Claudine and I were friends all of her life; she died a couple of years ago, and I still miss her. We didn't see each other often but we had a long telephone friendship. I never did hear from the man I called Gerhart, but he did go see my mother once in a while. My parents were very proud and happy for me. And I suspect my mother felt a tinge of envy, because she always wanted to write. I don't know why she didn't.
Can you tell us a little about your life as a beginning author? My Own Two Feet ends just as this phase of your life begins. In particular, how did you balance raising your own children with writing for (and corresponding with) thousands of others?
It wasn't easy. I loved my family and I loved my young career. A neighborhood woman felt that I needed help and offered to come babysit the children. I would write while she looked after them. They would draw pictures and slide them under my door. It worked out nicely.
While there are few characters of color in your books, you make some references to the Asian American community on the West Coast--for example, the Chinese immigrant Fong Quock is a central figure in Emily's Runaway Imagination. Was Fong Quock inspired by someone living in Yamhill, Oregon, while you were growing up, since much of that book is influenced by your experiences there?
Yes, he was inspired by a neighbor of ours. Before we had a telephone, one of my uncles was injured, and he ran for the doctor. In those days, every neighborhood had Chinese men, who'd come to Oregon to work on the railroad. They planned to go back to China. When he began making these plans, a neighbor offered to sell me to him for a nickel. As I passed his little house I used to get down and crawl through the long grass, hiding from him because I didn't want to go to China. This amused all the neighbors.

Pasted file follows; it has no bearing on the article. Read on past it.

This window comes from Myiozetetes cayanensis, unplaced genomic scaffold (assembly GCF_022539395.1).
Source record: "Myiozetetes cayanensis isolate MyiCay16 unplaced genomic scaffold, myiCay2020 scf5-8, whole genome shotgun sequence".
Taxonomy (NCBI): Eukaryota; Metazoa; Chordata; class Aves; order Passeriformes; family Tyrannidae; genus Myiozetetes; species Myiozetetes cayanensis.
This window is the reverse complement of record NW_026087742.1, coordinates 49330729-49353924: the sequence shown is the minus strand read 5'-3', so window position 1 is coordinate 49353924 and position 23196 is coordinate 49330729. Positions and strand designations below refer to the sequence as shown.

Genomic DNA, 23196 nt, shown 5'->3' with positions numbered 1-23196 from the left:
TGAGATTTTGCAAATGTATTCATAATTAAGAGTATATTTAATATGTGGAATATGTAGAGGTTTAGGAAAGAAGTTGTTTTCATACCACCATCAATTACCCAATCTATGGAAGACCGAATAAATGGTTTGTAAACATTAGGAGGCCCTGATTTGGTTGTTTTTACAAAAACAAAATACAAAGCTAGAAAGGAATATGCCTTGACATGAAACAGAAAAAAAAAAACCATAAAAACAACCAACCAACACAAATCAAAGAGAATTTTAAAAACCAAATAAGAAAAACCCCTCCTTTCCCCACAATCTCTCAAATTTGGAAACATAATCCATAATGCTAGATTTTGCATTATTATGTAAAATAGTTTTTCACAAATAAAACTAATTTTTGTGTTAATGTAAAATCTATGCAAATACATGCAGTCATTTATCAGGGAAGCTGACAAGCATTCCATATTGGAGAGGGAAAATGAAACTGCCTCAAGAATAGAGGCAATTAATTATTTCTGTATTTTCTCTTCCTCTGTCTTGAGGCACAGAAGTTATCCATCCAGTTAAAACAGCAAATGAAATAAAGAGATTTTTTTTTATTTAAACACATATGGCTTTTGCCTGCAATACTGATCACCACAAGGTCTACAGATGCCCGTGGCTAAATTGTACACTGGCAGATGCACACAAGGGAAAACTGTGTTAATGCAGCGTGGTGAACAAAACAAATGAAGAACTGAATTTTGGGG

Some of my favorite parts in A Girl From Yamhill are your vivid accounts of attending public school in Portland, Oregon, during the 1920s and '30s. When you think back on your education, what distinguished the best teachers, or your favorites, from others who were less inspiring or effective?
The school librarian was my favorite and we were in touch all the rest of her life. I think the best teachers had a real interest in the subject they were teaching and a love for children. Some of the teachers were just doing their job, but others had that little extra. They really cared about children and they wore pretty dresses. So many of the teachers dressed in drab brown or dark blue; I loved to have a teacher who wore bright colors.
As a former librarian, how do you think libraries can or should respond to the declining resources and shifts in usage today?
That's something I can't solve, but I don't think anything will ever replace the pleasure of holding a book and turning its pages.
I saw that you joined Twitter, but you haven't tweeted in a while. Do you spend much time on the Internet?
I don't ever go on the Internet. I don't even know how it works.
Your website says that you are still writing--is there anything ahead that we should be looking for? A third volume of your memoirs, perhaps?
No, I don't plan to publish any more. After all, I'm 95. I hope children will be happy with the books I've written, and go on to be readers all of their lives.